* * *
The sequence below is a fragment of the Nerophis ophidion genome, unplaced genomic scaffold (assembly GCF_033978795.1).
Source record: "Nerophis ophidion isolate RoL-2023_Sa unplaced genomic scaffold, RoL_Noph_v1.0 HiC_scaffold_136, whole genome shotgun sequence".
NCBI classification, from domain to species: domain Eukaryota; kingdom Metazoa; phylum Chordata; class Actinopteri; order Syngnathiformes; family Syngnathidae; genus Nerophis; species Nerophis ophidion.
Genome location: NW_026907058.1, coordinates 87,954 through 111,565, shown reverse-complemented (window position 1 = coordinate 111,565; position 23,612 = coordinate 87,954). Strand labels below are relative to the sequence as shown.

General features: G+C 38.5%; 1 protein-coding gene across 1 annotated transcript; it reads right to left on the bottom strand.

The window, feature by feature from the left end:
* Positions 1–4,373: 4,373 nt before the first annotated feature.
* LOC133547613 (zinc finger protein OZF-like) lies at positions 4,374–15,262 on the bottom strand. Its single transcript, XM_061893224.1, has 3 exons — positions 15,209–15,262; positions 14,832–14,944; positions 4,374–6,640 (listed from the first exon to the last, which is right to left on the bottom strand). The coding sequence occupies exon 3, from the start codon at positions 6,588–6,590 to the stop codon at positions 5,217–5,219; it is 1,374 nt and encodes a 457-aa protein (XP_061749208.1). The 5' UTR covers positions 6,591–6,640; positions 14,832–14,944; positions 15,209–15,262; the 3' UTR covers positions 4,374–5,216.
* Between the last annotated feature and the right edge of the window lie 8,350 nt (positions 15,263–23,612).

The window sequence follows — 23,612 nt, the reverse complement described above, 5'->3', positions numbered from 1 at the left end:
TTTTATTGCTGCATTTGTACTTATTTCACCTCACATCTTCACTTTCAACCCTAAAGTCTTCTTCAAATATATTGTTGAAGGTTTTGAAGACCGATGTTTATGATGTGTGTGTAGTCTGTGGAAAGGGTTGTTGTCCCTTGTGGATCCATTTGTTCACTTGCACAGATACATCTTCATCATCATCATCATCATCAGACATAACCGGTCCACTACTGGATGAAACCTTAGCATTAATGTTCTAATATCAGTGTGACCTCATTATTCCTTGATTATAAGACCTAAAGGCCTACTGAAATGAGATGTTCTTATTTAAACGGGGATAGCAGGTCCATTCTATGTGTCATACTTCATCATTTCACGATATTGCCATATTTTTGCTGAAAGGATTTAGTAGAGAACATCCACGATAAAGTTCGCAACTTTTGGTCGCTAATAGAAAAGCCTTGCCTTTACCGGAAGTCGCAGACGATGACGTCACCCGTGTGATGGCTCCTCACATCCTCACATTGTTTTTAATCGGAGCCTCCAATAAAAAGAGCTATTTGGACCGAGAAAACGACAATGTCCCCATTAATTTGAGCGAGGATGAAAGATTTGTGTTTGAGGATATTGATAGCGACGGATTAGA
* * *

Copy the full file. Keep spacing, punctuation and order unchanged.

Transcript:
The sequence below is a fragment of the Nerophis ophidion genome, unplaced genomic scaffold (assembly GCF_033978795.1).
Source record: "Nerophis ophidion isolate RoL-2023_Sa unplaced genomic scaffold, RoL_Noph_v1.0 HiC_scaffold_136, whole genome shotgun sequence".
NCBI classification, from domain to species: domain Eukaryota; kingdom Metazoa; phylum Chordata; class Actinopteri; order Syngnathiformes; family Syngnathidae; genus Nerophis; species Nerophis ophidion.
Genome location: NW_026907058.1, coordinates 87,954 through 111,565, shown reverse-complemented (window position 1 = coordinate 111,565; position 23,612 = coordinate 87,954). Strand labels below are relative to the sequence as shown.

General features: G+C 38.5%; 1 protein-coding gene across 1 annotated transcript; it reads right to left on the bottom strand.

The window, feature by feature from the left end:
* Positions 1–4,373: 4,373 nt before the first annotated feature.
* LOC133547613 (zinc finger protein OZF-like) lies at positions 4,374–15,262 on the bottom strand. Its single transcript, XM_061893224.1, has 3 exons — positions 15,209–15,262; positions 14,832–14,944; positions 4,374–6,640 (listed from the first exon to the last, which is right to left on the bottom strand). The coding sequence occupies exon 3, from the start codon at positions 6,588–6,590 to the stop codon at positions 5,217–5,219; it is 1,374 nt and encodes a 457-aa protein (XP_061749208.1). The 5' UTR covers positions 6,591–6,640; positions 14,832–14,944; positions 15,209–15,262; the 3' UTR covers positions 4,374–5,216.
* Between the last annotated feature and the right edge of the window lie 8,350 nt (positions 15,263–23,612).

The window sequence follows — 23,612 nt, the reverse complement described above, 5'->3', positions numbered from 1 at the left end:
TTTTATTGCTGCATTTGTACTTATTTCACCTCACATCTTCACTTTCAACCCTAAAGTCTTCTTCAAATATATTGTTGAAGGTTTTGAAGACCGATGTTTATGATGTGTGTGTAGTCTGTGGAAAGGGTTGTTGTCCCTTGTGGATCCATTTGTTCACTTGCACAGATACATCTTCATCATCATCATCATCATCAGACATAACCGGTCCACTACTGGATGAAACCTTAGCATTAATGTTCTAATATCAGTGTGACCTCATTATTCCTTGATTATAAGACCTAAAGGCCTACTGAAATGAGATGTTCTTATTTAAACGGGGATAGCAGGTCCATTCTATGTGTCATACTTCATCATTTCACGATATTGCCATATTTTTGCTGAAAGGATTTAGTAGAGAACATCCACGATAAAGTTCGCAACTTTTGGTCGCTAATAGAAAAGCCTTGCCTTTACCGGAAGTCGCAGACGATGACGTCACCCGTGTGATGGCTCCTCACATCCTCACATTGTTTTTAATCGGAGCCTCCAATAAAAAGAGCTATTTGGACCGAGAAAACGACAATGTCCCCATTAATTTGAGCGAGGATGAAAGATTTGTGTTTGAGGATATTGATAGCGACGGATTAGA